The tree is Malus Evereste by the way. It is glorious in spring too. (You’ve seen the picture). It’s growing in a tall bed which gives us an all-year good view from the kitchen French windows.


Elsewhere in the garden things are  looking a little dreary round the edges, but there is still some stalwart blooming going on. The red geraniums look bright in the garden pots despite the recent downpours, as does this lovely penstemon:


I think it’s my favourite version of this most obliging plant. If you cut down the stems after flowering, in a few weeks time you get another showing, perhaps more vigorous than the first. This variety is called Apple Blossom, but it makes me think of raspberry ripple ice cream – a rather shivery thought on this gloomy day.

Growing in the bed just behind Apple Blossom, you can see Teasing Georgia. She’s in bud again too. This is such a lovely rose, and opens into dense whirls and whorls of pale gold.

I’m hoping she’ll open before the weather turns weirder than it already is. Forecasters are now promising us the coldest winter ever. But endlessly prone to optimism, I’m further hoping that this is the same order of forecast that in March promised us a barbecue summer and drought. (Hands up all of you in England who managed to fit in more than one barbecue between the wind and showers).


Our garden is all over the place and on different levels. This is because circa 1830 the house was built into a steep bank between the field behind, and the road in front.  Later occupants then dug out a rear yard, and added a tall terrace bed, and behind it, a high retaining wall.

I have yet to get to grips with gardening in so many dimensions, which is why I rather depend on the garden to follow its own design. I also notice that it is devising its own timetable. For instance, what does this June-blooming foxglove think it is doing amongst the late summer rudbeckia?


Just to the left of the foxglove is the dead head of meadowsweet. It has a pink flower, which also surprised me this year. This is something else the garden has come up with: creating (somehow) a very vigorous hybrid from the original wild, and cream-flowered meadowsweet that I originally planted.

I shall definitely encourage the new version, and plant out any seedlings. It is a statuesque creation, very tall, and softly scented. Also Meadowsweet, apart from being used to flavour beer and deserts, has its place in Welsh legend. In the Fourth Branch of the Mabinogi, the 11th century transcription of age-old tales, there is the dark story of Blodeuwedd (flower-face), a beautiful woman created by the magicians, Math and Gwydion from the flowers of oak, broom and meadowsweet. The tale does not end well. Blodeuwedd (pronounced: blod-EYE-weth) is also the name for owl, a fact, along with a reworking of the Mabinogion story, that was famously explored in teen fiction by Alan Garner in The Owl Service.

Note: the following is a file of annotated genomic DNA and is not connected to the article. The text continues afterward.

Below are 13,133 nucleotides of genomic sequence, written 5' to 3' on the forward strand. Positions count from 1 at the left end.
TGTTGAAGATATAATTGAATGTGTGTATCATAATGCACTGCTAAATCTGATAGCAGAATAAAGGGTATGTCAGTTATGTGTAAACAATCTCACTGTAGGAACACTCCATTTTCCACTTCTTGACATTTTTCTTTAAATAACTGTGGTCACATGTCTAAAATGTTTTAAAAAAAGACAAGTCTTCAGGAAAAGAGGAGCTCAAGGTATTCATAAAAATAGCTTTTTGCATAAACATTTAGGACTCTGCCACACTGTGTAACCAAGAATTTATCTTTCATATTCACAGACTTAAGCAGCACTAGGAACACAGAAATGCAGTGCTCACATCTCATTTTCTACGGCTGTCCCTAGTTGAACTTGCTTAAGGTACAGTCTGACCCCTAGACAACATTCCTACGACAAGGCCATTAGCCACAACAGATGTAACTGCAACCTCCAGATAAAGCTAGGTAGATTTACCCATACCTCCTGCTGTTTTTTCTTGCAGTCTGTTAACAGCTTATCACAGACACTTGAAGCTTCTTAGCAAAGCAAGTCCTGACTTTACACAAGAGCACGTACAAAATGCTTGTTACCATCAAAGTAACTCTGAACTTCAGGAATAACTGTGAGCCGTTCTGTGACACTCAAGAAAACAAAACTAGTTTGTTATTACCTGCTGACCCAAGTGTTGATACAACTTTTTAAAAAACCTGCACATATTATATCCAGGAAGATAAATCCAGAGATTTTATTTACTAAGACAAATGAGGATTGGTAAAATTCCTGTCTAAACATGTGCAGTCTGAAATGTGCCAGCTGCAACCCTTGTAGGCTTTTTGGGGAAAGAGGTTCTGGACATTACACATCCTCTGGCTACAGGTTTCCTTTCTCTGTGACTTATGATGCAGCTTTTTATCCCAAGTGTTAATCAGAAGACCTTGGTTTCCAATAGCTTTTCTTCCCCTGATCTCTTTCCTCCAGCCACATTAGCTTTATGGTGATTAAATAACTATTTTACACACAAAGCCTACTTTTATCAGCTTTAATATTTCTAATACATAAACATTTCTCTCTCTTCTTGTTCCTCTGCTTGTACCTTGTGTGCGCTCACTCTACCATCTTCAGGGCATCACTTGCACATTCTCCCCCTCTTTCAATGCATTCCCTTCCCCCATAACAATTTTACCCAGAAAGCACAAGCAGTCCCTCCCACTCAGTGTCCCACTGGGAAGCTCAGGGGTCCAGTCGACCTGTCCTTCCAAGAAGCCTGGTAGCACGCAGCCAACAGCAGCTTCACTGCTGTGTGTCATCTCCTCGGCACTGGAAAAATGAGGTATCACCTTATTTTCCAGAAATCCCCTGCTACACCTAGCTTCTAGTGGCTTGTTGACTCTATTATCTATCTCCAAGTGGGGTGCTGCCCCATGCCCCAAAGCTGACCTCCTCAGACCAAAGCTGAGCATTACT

And thinking of  flower-faces, here are two growing in a pot by the old privies (now our two dysfunctional  garden sheds – i.e much head-banging on lintels, followed by standing in one’s own light so you can’t see what’s in there). These sunflowers have taken ages to come out, but it’s nice to see them at last, and especially now the real sun has gone away. It’s hard not to smile back at them, isn’t it?


Happy Wednesday!

Inspired by (but with added fruit)  Cee’s Flower of the Day


Thursday’s Special: Seeing Red

I’m in love with the Japanese crab apple tree in my garden at Sheinton Street. There is hardly a moment in the year when it does not give pleasure. Even now in February there are still a few tiny apples on its bare branches – minimally disposed like a left over Christmas tree that someone forgot to undress. The black bird still visits, although by now the apples have been frosted and lost their bloom.

But then I also know that by the time the last one has fallen, there will be tight rosy-red buds bursting to make the next crop, bees permitting. And while I think of it, I’m grateful to fellow blogger, Mélanie at Mon Terrain de Jeux who tells me that crab apples sound much lovelier in French, and I agree – pommes sauvages.

On the other hand, my little tree is so finely wrought and well bred, and its fruit so exquisite, that I can imagine no situation when it might be tempted to wildness – unlike its large, unruly English cousins that grow in our farm hedgerows. Those I raid in October for their not so pretty fruit to make jars of crab apple jelly. (How could I possibly pick my own pommes sauvages?). The jelly is delicious on toast and croissants, and the jars glow like jewels as the hot jelly is poured into them. Mmmm.

More things to look forward to then: blossom, bees, pommes sauvages, toast…


For Paula’s Thursday’s Special challenge ‘Red’ at Lost in Translation